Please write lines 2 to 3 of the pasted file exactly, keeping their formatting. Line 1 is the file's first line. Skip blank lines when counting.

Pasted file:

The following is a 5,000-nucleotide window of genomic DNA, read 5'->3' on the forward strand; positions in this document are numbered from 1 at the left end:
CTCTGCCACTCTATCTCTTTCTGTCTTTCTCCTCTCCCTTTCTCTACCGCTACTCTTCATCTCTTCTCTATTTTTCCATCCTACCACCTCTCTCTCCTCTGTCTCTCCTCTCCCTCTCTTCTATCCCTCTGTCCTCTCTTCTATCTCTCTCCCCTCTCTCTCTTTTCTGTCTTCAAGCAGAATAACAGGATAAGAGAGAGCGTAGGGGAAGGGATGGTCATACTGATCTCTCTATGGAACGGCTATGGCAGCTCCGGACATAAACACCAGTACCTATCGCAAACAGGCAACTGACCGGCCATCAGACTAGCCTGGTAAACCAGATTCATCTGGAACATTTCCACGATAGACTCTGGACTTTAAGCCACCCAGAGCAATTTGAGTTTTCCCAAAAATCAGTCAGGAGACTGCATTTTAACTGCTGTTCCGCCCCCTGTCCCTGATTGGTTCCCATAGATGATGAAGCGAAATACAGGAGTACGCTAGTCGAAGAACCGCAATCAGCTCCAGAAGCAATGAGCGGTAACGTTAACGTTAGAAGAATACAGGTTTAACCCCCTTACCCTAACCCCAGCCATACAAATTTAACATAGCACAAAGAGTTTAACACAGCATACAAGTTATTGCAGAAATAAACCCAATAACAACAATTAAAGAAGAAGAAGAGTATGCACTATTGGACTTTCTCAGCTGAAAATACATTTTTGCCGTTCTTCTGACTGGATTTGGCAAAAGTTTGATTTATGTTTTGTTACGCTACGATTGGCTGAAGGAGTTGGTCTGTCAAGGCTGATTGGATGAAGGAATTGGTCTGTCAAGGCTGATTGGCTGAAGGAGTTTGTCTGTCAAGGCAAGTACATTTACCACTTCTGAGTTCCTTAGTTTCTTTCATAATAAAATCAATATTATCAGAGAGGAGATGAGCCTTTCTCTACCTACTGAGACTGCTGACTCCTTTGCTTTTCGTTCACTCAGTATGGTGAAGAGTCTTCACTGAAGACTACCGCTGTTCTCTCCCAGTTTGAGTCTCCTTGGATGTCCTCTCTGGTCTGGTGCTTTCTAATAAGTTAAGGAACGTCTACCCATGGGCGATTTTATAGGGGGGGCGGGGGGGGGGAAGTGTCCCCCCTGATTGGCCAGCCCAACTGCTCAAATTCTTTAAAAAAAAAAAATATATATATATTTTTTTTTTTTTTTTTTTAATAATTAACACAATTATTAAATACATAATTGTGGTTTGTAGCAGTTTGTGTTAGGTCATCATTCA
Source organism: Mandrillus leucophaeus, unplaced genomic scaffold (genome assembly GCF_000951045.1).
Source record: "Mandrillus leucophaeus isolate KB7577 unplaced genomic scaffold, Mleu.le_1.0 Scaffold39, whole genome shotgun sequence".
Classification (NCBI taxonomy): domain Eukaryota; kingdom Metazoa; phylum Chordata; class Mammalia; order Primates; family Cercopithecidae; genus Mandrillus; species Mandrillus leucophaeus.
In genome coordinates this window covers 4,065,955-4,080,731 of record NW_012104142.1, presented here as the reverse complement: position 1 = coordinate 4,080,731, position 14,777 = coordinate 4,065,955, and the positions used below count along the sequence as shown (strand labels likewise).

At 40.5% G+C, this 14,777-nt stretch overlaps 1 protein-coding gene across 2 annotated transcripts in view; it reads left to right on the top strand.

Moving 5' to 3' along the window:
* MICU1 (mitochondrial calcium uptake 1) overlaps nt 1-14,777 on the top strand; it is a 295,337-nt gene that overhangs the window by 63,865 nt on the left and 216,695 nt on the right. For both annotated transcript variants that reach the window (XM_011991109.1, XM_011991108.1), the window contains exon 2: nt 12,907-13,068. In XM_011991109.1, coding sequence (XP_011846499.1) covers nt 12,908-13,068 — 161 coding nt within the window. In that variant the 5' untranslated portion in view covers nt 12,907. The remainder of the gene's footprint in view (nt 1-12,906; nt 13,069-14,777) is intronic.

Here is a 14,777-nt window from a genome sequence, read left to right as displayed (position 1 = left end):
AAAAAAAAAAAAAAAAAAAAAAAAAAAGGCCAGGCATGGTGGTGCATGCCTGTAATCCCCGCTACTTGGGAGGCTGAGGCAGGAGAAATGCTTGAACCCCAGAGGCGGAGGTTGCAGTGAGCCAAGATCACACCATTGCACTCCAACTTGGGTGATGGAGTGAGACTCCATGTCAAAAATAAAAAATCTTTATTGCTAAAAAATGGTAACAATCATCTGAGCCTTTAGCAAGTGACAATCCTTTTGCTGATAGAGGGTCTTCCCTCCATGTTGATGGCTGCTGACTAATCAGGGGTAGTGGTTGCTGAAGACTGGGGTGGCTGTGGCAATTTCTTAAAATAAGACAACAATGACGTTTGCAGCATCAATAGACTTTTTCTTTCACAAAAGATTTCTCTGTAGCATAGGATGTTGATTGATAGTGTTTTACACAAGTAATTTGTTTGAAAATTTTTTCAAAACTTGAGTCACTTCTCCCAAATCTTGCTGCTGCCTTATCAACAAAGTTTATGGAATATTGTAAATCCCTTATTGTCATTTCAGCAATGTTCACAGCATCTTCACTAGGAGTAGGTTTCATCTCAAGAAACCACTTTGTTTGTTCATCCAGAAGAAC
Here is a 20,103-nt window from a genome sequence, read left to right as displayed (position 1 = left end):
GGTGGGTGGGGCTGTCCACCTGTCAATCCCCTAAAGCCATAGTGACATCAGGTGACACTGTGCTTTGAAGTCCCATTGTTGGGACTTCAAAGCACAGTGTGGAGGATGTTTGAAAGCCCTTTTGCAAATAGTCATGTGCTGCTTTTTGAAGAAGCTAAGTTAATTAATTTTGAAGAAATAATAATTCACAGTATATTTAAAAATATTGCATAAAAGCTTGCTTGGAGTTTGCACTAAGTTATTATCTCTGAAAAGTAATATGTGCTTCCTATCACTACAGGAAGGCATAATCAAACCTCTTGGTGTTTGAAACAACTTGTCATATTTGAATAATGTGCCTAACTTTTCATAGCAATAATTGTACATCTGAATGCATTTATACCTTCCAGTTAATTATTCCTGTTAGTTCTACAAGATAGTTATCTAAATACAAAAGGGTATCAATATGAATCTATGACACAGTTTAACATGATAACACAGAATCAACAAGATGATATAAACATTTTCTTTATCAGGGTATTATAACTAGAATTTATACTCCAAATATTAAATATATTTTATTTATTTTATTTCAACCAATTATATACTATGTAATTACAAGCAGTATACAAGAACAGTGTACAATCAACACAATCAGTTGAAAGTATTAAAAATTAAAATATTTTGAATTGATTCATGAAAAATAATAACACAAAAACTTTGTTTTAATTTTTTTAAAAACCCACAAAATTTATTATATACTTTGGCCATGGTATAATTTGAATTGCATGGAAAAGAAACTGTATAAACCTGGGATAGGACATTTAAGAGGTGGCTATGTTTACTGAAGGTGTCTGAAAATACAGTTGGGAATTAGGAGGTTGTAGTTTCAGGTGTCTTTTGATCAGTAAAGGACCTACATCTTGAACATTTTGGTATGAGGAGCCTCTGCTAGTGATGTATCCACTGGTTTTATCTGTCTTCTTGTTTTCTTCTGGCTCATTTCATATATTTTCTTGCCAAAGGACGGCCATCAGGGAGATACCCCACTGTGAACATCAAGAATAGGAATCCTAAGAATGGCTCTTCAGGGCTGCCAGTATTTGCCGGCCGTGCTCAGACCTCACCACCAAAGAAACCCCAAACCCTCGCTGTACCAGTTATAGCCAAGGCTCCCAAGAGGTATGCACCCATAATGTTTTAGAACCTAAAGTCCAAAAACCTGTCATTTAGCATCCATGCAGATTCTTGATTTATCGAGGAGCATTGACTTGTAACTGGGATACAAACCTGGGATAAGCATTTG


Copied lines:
CTCTGCCACTCTATCTCTTTCTGTCTTTCTCCTCTCCCTTTCTCTACCGCTACTCTTCATCTCTTCTCTATTTTTCCATCCTACCACCTCTCTCTCCTCTGTCTCTCCTCTCCCTCTCTTCTATCCCTCTGTCCTCTCTTCTATCTCTCTCCCCTCTCTCTCTTTTCTGTCTTCAAGCAGAATAACAGGATAAGAGAGAGCGTAGGGGAAGGGATGGTCATACTGATCTCTCTATGGAACGGCTATGGCAGCTCCGGACATAAACACCAGTACCTATCGCAAACAGGCAACTGACCGGCCATCAGACTAGCCTGGTAAACCAGATTCATCTGGAACATTTCCACGATAGACTCTGGACTTTAAGCCACCCAGAGCAATTTGAGTTTTCCCAAAAATCAGTCAGGAGACTGCATTTTAACTGCTGTTCCGCCCCCTGTCCCTGATTGGTTCCCATAGATGATGAAGCGAAATACAGGAGTACGCTAGTCGAAGAACCGCAATCAGCTCCAGAAGCAATGAGCGGTAACGTTAACGTTAGAAGAATACAGGTTTAACCCCCTTACCCTAACCCCAGCCATACAAATTTAACATAGCACAAAGAGTTTAACACAGCATACAAGTTATTGCAGAAATAAACCCAATAACAACAATTAAAGAAGAAGAAGAGTATGCACTATTGGACTTTCTCAGCTGAAAATACATTTTTGCCGTTCTTCTGACTGGATTTGGCAAAAGTTTGATTTATGTTTTGTTACGCTACGATTGGCTGAAGGAGTTGGTCTGTCAAGGCTGATTGGATGAAGGAATTGGTCTGTCAAGGCTGATTGGCTGAAGGAGTTTGTCTGTCAAGGCAAGTACATTTACCACTTCTGAGTTCCTTAGTTTCTTTCATAATAAAATCAATATTATCAGAGAGGAGATGAGCCTTTCTCTACCTACTGAGACTGCTGACTCCTTTGCTTTTCGTTCACTCAGTATGGTGAAGAGTCTTCACTGAAGACTACCGCTGTTCTCTCCCAGTTTGAGTCTCCTTGGATGTCCTCTCTGGTCTGGTGCTTTCTAATAAGTTAAGGAACGTCTACCCATGGGCGATTTTATAGGGGGGGCGGGGGGGGGGAAGTGTCCCCCCTGATTGGCCAGCCCAACTGCTCAAATTCTTTAAAAAAAAAAAATATATATATATTTTTTTTTTTTTTTTTTTAATAATTAACACAATTATTAAATACATAATTGTGGTTTGTAGCAGTTTGTGTTAGGTCATCATTCA
Source organism: Mandrillus leucophaeus, unplaced genomic scaffold (genome assembly GCF_000951045.1).